Leukodystrophies and genetic leukoencephalopathies in childhood: a national epidemiological study

Dev Med Child Neurol. 2016 Jul;58(7):680-9. doi: 10.1111/dmcn.13027. Epub 2016 Feb 11.


Aim: To report on the epidemiology of the brain white matter disorders of children identified via a national prospective study.

Method: Since 1997 a study of UK children with progressive intellectual and neurological deterioration (PIND) has used the British Paediatric Surveillance Unit system to identify children with progressive neurodegenerative disease. This paper reports on children in the study with brain white matter disorders.

Results: Between May 1997 and November 2014 the PIND study identified 349 children with diagnosed leukodystrophies, giving an estimated UK lifetime risk of 31/million live births. There were 18 specific diseases in the group and relatively large numbers of affected children came from consanguineous Pakistani families. In addition there were 454 children with genetic leukoencephalopathies - in this group there were 38 diseases. 5.8% of children with scan evidence of brain white matter disorders did not receive a specific diagnosis.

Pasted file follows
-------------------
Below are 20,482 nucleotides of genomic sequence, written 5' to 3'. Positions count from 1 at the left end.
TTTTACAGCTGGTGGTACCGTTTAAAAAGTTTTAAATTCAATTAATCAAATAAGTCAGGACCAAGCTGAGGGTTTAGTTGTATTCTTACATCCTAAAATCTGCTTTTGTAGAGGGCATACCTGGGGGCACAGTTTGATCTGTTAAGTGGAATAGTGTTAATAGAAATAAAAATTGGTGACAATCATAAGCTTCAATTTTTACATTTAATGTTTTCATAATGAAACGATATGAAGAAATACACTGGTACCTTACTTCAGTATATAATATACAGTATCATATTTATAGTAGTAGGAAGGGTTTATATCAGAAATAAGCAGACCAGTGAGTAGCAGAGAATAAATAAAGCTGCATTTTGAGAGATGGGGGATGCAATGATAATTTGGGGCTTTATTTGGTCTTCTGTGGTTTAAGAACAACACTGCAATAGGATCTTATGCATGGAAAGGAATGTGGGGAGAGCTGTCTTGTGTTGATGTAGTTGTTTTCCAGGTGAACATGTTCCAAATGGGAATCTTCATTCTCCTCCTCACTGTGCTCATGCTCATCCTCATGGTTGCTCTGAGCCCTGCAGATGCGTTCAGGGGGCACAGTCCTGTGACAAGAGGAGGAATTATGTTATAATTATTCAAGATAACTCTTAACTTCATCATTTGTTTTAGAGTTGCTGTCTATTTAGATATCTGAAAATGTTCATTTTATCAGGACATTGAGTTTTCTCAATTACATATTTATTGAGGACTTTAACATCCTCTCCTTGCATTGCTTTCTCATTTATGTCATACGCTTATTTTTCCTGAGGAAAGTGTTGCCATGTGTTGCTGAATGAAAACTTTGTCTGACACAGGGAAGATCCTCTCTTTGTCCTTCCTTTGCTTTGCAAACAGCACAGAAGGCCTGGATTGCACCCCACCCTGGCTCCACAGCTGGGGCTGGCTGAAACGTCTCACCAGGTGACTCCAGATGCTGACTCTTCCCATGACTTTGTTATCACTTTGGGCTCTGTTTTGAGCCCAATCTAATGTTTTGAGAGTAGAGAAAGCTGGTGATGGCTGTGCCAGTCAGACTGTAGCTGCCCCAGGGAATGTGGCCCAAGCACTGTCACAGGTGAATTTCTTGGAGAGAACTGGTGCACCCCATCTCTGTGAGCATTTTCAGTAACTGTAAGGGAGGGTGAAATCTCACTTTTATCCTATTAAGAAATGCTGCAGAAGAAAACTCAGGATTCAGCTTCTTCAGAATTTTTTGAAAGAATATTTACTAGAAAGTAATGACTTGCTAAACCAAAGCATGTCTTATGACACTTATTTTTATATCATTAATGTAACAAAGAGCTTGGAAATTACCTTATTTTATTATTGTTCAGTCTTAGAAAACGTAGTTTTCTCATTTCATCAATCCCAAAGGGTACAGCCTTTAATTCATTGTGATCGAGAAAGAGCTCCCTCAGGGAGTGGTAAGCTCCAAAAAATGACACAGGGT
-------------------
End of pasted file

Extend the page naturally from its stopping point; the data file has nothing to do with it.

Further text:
Interpretation: These unique prospectively-obtained national data avoid the selection bias inherent in reports from single centres. White matter disorders of the central nervous system comprise more than half of UK paediatric neurodegenerative diseases meeting the PIND criteria. This paper reports the lifetime risk/million live births for the commonest leukodystrophies, providing a basis for comparison with future studies.

Publication types

  • Research Support, Non-U.S. Gov't

MeSH terms

  • Animals
  • Child
  • Child, Preschool
  • Developmental Disabilities / epidemiology*
  • Developmental Disabilities / etiology*
  • Epidemiologic Studies
  • Female
  • Health Surveys
  • Humans
  • Infant
  • Infant, Newborn
  • Leukoencephalopathies / complications*
  • Leukoencephalopathies / epidemiology*
  • Leukoencephalopathies / genetics
  • Longitudinal Studies
  • Male
  • Retrospective Studies
  • United Kingdom / epidemiology